Displayed in the Public Rooms of the 2nd Battalion the Princess of Wales’s Royal Regiment this painting portrays the storming of Gold Beach by the lead elements of the 1 Hampshire Battle Group as part of 231 Division.
The Hampshires were already a battle seasoned unit by 1944 having conducted a similar role in the first wave of the amphibious assault on Sicily, on 10th July 1943, as part of Operation HUSKY. The Battalion was only withdrawn from combat operations in November of that year to undergo training ahead of Operation OVERLORD – the Allies’ invasion of mainland Europe: it was their first time on British soil in 22 years.
After a rapid, but ferocious, advance inland 1st Hampshires captured Le Hamel and Arromanches and were fundamental in cracking Rommel’s defensive crust through the destruction of a number of key weapon and command positions. A heavy price was suffered with the Commanding Officer injured almost immediately on landing and the Battalion Second in Command killed shortly afterwards. Company and Platoon Commanders, often in their early twenties, seized the initiative in the first bloody and confusing hours of the day and drove in land outflanking substantial opposition and striking from the rear, inflicting heavy loss on the defenders and then capturing key equipment and scores of prisoners.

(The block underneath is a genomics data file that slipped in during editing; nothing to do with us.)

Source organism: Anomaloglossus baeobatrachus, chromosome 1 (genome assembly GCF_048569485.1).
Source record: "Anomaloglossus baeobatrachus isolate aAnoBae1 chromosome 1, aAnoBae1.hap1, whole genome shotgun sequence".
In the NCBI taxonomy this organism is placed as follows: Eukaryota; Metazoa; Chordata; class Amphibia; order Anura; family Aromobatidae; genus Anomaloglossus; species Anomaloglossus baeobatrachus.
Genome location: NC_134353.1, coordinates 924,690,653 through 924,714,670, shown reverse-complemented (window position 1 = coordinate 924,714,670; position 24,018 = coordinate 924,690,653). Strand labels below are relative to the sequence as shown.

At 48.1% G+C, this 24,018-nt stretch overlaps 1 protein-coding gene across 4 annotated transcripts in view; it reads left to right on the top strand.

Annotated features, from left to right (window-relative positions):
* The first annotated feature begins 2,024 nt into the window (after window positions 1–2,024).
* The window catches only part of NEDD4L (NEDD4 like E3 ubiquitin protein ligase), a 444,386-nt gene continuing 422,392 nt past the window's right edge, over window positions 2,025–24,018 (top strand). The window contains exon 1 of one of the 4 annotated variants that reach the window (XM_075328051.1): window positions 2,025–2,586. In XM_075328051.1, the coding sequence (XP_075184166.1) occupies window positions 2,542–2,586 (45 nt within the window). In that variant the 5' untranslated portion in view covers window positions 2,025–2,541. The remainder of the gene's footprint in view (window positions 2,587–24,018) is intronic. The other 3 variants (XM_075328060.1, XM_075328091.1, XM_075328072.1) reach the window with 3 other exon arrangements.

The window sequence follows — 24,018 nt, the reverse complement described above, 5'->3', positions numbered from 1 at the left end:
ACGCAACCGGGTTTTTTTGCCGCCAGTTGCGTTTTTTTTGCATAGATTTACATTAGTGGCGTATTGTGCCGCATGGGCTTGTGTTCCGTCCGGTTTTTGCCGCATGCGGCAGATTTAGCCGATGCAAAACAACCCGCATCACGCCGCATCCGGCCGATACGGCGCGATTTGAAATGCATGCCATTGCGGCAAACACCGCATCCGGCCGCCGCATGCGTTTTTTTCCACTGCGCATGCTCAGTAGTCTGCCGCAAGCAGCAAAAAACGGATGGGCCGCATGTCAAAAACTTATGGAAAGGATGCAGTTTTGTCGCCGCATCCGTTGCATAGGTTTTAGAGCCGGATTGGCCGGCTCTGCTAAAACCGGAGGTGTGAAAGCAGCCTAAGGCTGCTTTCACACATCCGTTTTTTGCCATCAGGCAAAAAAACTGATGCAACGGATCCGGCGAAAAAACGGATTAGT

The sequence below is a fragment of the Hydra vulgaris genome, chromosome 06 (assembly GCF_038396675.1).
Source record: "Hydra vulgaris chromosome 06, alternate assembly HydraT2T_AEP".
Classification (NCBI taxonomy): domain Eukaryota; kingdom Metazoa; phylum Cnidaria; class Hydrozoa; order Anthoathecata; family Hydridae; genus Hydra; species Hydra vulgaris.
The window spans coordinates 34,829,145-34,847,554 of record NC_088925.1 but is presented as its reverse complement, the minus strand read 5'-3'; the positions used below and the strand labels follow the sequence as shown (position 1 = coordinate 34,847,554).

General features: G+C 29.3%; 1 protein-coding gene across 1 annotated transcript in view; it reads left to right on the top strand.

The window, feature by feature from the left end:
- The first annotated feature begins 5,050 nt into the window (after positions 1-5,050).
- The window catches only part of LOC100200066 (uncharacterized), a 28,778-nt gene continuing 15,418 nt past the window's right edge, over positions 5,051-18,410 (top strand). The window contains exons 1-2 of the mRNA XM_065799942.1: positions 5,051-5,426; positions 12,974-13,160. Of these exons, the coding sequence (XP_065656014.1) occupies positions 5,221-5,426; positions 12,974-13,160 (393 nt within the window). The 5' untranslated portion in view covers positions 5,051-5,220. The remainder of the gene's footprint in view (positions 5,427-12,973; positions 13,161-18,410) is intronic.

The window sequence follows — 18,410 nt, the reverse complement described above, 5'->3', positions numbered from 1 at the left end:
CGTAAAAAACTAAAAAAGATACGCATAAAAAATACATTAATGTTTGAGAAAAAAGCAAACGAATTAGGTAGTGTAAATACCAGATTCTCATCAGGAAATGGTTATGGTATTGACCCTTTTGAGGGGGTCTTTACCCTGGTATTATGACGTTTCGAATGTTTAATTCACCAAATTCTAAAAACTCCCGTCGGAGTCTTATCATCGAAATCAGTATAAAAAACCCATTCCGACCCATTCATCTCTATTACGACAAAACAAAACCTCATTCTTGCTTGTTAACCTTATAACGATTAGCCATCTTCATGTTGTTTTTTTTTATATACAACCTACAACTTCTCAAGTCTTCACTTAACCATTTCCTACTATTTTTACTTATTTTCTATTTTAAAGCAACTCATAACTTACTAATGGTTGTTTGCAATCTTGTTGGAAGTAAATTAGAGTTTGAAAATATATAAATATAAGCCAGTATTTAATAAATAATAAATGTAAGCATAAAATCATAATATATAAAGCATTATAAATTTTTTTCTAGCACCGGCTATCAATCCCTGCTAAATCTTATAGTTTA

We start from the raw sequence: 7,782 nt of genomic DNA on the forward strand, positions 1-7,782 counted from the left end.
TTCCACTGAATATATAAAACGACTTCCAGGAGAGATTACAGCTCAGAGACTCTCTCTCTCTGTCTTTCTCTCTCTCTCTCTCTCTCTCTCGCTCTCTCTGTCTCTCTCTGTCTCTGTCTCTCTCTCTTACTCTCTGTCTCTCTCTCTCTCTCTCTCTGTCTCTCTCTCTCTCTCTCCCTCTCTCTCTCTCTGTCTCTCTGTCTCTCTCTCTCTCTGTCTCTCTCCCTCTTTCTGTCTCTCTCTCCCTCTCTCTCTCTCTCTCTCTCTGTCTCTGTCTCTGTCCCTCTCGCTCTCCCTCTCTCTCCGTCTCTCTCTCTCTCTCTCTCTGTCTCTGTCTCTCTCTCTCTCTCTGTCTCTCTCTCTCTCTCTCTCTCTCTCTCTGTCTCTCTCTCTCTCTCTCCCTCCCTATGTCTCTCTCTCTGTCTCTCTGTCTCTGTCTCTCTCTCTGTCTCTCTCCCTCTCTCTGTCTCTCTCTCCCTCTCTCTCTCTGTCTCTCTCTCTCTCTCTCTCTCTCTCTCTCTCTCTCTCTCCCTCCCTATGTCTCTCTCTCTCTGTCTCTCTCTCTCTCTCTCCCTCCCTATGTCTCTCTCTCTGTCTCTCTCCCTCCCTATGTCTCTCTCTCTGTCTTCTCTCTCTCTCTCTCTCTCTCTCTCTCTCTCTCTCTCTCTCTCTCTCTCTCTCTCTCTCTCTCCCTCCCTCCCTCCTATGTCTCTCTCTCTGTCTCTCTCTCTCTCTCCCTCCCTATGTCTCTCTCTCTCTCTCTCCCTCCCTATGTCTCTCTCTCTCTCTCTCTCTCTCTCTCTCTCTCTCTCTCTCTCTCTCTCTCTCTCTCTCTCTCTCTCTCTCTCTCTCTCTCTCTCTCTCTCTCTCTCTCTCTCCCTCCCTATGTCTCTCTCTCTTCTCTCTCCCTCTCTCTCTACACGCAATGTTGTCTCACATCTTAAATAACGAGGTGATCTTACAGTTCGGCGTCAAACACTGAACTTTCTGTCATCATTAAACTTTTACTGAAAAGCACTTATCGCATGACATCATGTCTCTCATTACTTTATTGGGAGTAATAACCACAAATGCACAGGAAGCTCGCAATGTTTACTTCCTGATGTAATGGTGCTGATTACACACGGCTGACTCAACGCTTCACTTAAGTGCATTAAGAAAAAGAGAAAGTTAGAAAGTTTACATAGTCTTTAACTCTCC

The 1st Hampshires suffered 182 casualties in this single day but remained operational, fighting through France and in to the Netherlands until being retired from the line in November 1944.